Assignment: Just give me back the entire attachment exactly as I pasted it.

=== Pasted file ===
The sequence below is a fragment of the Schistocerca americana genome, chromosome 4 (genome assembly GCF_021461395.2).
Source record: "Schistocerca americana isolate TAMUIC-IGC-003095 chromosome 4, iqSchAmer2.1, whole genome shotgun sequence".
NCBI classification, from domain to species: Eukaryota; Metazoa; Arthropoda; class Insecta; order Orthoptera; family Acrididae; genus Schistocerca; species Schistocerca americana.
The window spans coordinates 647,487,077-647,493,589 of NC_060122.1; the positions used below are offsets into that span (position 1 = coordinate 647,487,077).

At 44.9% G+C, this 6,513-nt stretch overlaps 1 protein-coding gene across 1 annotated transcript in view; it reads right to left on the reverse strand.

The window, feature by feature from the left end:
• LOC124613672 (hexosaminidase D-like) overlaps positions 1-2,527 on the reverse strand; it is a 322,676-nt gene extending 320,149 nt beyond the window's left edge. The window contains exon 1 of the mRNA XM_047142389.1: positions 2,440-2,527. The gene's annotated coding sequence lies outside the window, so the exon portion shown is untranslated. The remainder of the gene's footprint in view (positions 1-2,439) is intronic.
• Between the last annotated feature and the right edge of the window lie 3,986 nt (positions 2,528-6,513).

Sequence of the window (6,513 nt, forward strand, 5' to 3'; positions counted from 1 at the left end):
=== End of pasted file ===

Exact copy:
The sequence below is a fragment of the Schistocerca americana genome, chromosome 4 (genome assembly GCF_021461395.2).
Source record: "Schistocerca americana isolate TAMUIC-IGC-003095 chromosome 4, iqSchAmer2.1, whole genome shotgun sequence".
NCBI classification, from domain to species: Eukaryota; Metazoa; Arthropoda; class Insecta; order Orthoptera; family Acrididae; genus Schistocerca; species Schistocerca americana.
The window spans coordinates 647,487,077-647,493,589 of NC_060122.1; the positions used below are offsets into that span (position 1 = coordinate 647,487,077).

At 44.9% G+C, this 6,513-nt stretch overlaps 1 protein-coding gene across 1 annotated transcript in view; it reads right to left on the reverse strand.

The window, feature by feature from the left end:
• LOC124613672 (hexosaminidase D-like) overlaps positions 1-2,527 on the reverse strand; it is a 322,676-nt gene extending 320,149 nt beyond the window's left edge. The window contains exon 1 of the mRNA XM_047142389.1: positions 2,440-2,527. The gene's annotated coding sequence lies outside the window, so the exon portion shown is untranslated. The remainder of the gene's footprint in view (positions 1-2,439) is intronic.
• Between the last annotated feature and the right edge of the window lie 3,986 nt (positions 2,528-6,513).

Sequence of the window (6,513 nt, forward strand, 5' to 3'; positions counted from 1 at the left end):